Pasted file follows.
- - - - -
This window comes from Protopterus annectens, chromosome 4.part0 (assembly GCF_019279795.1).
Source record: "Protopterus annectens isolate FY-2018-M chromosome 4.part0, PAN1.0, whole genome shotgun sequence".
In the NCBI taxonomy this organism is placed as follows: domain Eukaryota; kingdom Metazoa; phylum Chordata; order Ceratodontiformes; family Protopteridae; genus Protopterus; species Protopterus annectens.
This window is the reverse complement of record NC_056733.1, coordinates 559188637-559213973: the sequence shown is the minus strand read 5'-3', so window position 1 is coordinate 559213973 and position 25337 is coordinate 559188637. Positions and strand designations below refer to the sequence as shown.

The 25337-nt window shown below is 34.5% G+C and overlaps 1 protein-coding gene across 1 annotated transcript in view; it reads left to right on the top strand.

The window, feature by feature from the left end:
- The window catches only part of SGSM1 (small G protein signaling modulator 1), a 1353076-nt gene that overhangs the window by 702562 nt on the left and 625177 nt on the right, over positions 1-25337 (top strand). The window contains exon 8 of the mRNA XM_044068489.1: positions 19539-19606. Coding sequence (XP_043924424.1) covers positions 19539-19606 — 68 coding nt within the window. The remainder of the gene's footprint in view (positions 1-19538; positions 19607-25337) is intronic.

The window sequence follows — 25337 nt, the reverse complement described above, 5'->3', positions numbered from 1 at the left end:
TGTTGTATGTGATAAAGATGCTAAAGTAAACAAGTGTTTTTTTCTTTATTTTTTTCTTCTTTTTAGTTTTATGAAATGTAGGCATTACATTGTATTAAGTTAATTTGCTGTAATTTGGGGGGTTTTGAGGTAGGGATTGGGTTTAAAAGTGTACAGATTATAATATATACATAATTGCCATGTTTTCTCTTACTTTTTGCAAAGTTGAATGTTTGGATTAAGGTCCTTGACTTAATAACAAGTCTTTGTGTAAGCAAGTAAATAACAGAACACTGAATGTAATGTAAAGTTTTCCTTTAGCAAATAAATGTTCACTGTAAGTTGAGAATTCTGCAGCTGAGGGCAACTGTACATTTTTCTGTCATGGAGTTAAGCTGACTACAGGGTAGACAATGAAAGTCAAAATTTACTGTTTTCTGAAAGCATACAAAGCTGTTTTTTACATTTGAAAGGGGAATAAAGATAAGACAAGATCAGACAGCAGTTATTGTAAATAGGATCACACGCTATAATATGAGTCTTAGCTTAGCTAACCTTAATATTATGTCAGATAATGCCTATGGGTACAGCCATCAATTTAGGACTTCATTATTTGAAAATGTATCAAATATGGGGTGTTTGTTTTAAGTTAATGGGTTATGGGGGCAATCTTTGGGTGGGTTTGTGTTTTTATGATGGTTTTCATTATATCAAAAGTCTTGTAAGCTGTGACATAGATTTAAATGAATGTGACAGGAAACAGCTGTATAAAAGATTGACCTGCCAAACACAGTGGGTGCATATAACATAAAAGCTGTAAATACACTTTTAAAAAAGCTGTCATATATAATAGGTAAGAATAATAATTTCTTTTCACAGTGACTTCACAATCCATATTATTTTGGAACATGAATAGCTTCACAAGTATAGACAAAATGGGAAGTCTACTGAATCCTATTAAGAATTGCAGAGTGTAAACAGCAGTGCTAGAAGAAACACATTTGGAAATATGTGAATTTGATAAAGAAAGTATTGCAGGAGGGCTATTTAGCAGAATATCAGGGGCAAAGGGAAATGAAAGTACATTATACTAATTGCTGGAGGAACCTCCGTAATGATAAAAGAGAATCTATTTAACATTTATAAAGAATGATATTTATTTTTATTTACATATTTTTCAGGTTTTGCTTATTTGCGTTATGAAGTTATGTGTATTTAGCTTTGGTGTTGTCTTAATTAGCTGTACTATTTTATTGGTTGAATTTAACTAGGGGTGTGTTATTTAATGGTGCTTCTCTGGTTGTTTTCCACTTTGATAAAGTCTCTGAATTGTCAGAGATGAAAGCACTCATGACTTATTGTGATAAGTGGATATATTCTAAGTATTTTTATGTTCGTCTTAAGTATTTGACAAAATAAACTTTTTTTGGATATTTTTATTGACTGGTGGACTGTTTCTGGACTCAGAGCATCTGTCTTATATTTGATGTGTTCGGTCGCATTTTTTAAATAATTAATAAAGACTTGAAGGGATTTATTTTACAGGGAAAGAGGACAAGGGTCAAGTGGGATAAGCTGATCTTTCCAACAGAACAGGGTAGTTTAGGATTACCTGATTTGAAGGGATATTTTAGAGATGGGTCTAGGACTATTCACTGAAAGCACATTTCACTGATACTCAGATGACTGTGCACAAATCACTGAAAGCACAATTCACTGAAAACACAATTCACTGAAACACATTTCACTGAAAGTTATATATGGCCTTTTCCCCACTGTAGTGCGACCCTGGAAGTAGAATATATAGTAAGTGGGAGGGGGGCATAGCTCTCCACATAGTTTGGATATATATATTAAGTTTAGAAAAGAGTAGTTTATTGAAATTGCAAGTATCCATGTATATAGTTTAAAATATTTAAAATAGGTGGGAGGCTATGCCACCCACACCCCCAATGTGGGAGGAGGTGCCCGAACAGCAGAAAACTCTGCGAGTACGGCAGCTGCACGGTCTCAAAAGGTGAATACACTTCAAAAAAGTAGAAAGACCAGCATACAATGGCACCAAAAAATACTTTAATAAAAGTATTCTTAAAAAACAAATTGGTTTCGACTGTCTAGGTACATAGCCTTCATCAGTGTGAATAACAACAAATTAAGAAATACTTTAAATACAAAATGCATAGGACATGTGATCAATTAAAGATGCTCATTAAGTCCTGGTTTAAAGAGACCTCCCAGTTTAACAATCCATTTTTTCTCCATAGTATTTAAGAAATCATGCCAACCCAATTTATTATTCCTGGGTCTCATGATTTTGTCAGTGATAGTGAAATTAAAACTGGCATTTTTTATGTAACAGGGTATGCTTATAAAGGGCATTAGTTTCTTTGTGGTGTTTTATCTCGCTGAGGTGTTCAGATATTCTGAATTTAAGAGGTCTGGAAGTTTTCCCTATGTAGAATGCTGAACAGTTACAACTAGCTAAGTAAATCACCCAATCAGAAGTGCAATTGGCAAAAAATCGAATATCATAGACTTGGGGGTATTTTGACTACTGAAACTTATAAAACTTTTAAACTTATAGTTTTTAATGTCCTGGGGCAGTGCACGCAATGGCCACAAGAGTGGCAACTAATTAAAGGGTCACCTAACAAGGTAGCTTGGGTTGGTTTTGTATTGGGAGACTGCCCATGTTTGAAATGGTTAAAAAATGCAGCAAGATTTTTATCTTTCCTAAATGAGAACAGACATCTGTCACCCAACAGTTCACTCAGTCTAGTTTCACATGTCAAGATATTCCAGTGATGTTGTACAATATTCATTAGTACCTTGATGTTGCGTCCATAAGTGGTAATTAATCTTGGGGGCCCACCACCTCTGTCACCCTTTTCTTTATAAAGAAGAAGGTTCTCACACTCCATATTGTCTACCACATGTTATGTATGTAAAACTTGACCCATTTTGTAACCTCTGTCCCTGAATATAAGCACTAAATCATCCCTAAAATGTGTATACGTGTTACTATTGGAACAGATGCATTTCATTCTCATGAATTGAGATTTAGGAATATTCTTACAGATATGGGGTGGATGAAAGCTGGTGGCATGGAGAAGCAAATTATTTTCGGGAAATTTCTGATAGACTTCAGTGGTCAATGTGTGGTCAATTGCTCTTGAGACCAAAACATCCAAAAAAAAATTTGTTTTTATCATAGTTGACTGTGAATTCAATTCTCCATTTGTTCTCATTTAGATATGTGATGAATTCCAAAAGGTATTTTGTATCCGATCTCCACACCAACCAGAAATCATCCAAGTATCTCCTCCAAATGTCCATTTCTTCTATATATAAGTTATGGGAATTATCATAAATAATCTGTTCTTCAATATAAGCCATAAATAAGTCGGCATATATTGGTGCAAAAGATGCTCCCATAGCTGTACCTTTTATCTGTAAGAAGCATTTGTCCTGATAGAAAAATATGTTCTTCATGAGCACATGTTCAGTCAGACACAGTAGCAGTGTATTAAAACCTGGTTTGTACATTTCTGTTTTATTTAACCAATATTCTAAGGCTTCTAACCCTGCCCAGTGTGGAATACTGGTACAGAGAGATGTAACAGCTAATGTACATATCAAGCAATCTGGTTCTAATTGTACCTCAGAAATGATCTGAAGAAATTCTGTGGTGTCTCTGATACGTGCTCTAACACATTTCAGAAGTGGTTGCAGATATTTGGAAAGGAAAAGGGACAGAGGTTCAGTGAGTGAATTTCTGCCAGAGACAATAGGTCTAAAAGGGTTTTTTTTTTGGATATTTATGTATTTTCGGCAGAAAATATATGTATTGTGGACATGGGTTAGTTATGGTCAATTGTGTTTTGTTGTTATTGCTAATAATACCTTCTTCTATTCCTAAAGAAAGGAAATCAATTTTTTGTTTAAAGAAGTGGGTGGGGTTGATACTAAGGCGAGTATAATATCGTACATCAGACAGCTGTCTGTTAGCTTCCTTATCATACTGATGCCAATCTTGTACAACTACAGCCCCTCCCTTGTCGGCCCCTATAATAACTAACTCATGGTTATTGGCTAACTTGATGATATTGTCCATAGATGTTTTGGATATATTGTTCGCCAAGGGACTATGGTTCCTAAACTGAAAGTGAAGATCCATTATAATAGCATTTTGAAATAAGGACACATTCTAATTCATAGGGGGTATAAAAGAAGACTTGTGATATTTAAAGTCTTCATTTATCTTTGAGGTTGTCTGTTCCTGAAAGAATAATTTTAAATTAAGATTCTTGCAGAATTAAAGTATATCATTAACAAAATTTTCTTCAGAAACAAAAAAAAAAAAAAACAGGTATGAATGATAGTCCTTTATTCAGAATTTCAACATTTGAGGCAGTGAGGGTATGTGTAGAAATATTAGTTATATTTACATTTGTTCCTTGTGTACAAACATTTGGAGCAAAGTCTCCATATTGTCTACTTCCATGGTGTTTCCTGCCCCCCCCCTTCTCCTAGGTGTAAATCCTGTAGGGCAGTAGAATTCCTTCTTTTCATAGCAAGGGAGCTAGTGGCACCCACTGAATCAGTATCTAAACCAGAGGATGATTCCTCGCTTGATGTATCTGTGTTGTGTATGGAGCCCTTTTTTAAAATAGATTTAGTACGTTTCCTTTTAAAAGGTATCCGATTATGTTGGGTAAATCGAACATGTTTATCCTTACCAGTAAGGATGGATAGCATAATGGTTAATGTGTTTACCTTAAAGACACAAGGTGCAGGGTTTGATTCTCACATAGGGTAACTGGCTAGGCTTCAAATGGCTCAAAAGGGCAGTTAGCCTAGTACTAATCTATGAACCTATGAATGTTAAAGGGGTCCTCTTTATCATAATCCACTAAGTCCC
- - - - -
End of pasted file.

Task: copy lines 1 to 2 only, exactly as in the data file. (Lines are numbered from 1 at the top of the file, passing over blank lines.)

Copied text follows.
This window comes from Protopterus annectens, chromosome 4.part0 (assembly GCF_019279795.1).
Source record: "Protopterus annectens isolate FY-2018-M chromosome 4.part0, PAN1.0, whole genome shotgun sequence".